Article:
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As our feet grow older they naturally develop more problems, but painful and uncomfortable feet are not a natural part of growing old or something you need to put up with.
Looking after your feet
It's never too late to start caring for your feet:
- do wash them every day in warm, soapy water but don't soak them. Rinse well and dry thoroughly, especially between the toes.
- Do rub in a moisturiser if your skin is dry. If it is too moist, dab it with some surgical spirit on cotton wool.
- Do inspect your feet every day (or ask a friend to do this for you). Look for any signs of redness, swelling, cracks in the skin, or sores are. This is particularly important if you have diabetes. If any appear, consult a State Registered Chiropodist straight away.
- Don't cut corns or hard skin yourself. Let the chiropodist do it for you, and don't apply 'over the counter' remedies, unless they have been recommended by your chiropodist or pharmacist, as they may do more harm than good.
- Don't wear tight socks, stockings or tights as these can affect your circulation.
- Do visit a State Registered Chiropodist for regular checkups.
Keeping toenails cut and under control will help keep you mobile but for many elderly people cutting toenails can be a problem perhaps because of poor eyesight or trouble bending down.
You could ask a friend to cut your toenails for you, but it is advisable to consult a state registered chiropodist, who will be able to cut even heavily overgrown toenails painlessly and keep them under control for you.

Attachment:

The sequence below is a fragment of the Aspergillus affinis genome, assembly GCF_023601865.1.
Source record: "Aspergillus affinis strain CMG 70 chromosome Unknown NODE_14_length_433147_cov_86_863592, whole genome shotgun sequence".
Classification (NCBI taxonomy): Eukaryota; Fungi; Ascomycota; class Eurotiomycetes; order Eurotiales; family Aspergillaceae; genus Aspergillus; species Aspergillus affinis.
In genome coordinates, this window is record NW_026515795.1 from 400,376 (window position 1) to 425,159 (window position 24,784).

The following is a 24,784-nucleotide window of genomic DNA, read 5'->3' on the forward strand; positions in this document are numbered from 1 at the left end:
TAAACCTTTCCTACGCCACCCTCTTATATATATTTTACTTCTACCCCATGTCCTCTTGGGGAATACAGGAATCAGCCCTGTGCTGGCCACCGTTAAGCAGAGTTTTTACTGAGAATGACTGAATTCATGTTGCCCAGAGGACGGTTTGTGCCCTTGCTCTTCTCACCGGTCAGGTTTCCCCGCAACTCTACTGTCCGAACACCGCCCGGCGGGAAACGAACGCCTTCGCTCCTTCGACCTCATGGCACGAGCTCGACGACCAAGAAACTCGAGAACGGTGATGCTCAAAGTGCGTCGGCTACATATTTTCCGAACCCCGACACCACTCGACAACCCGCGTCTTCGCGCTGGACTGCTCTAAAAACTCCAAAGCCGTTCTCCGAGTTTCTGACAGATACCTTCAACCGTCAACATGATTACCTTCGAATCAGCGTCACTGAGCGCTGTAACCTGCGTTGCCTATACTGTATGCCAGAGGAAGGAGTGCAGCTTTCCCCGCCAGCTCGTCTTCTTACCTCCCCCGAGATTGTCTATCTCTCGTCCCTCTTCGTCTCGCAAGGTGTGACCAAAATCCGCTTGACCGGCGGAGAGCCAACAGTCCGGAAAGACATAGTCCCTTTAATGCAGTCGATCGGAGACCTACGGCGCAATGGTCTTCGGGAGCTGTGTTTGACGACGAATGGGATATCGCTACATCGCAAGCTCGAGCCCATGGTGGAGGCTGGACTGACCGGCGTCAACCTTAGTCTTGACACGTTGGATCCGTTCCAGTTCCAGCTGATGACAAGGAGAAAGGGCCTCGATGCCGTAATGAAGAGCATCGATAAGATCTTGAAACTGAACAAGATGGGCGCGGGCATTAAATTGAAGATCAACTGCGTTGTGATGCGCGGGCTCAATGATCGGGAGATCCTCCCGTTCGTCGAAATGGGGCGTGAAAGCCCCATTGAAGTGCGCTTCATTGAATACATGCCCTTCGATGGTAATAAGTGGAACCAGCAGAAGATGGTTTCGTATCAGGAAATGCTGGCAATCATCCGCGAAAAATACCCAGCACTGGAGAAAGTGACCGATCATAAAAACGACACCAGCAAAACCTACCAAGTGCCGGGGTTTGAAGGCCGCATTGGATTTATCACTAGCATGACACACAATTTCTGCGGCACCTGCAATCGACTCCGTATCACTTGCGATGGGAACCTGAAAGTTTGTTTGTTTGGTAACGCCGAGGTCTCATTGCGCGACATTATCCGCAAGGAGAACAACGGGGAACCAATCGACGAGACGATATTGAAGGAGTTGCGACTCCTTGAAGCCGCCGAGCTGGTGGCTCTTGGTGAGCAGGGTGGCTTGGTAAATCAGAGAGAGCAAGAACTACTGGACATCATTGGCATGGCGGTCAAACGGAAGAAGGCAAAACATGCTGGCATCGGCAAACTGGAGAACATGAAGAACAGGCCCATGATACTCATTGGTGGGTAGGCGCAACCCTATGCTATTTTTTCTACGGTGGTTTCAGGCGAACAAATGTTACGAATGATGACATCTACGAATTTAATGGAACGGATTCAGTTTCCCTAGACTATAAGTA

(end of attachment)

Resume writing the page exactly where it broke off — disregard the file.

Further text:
Try to keep your feet as warm as possible, but don't cook them in front of the fire. Exercise is the best way, so move around as much as you can. Warm stockings or socks can help but avoid anything too tight which can restrict your circulation or cramp your toes.
Wearing fleece lined boots or shoes or even an extra pair of socks will also keep you warm but do make sure your shoes aren't tight as a result. Bed socks are a good idea.
The older you get, the more you need a shoe which holds your foot firmly in place and gives adequate support. Beware of sloppy old favourites which, although comfortable, may have worn soles and heels making you unstable when you walk. Have them repaired or throw them out.
Look for shoes with uppers made of soft leather or a stretchy man-made fabric which is also breathable. Avoid plastic 'easy clean' uppers which don't allow the foot to breathe and won't stretch to accommodate your own foot shape. Many shoes have underfoot cushioning or shock absorbing soles and these will give you extra comfort when walking.
When you buy shoes do make certain that you can put them on and take them off easily. Check that the heel is held firmly in place - you'll find that a lace up or Velcro fastening shoe will give more support and comfort than a slip-on.
Don't squeeze your feet into inappropriate footwear. Buy shoes that are wide and roomy enough for you - the particularly if you will be wearing them everyday. If you suffer with swollen feet it's a good idea to put your shoes on as soon as you wake up, before your feet have had the chance to swell. This way the shoe will seem to fit better, and your foot is less likely to slip up and down at the heel.
if you are concerned about your feet, or have any foot problems, consult your local state registered chiropodist. Your chiropodist will also be able to make appliances to add to your comfort, such as soft insoles that will fit easily into your shoes, and protectors for painful and deformed toes or bunions.
State Registered Chiropodists can treat many foot problems - even those that you think are beyond treating. They are there to improve the comfort and health of your feet and so to make walking easier.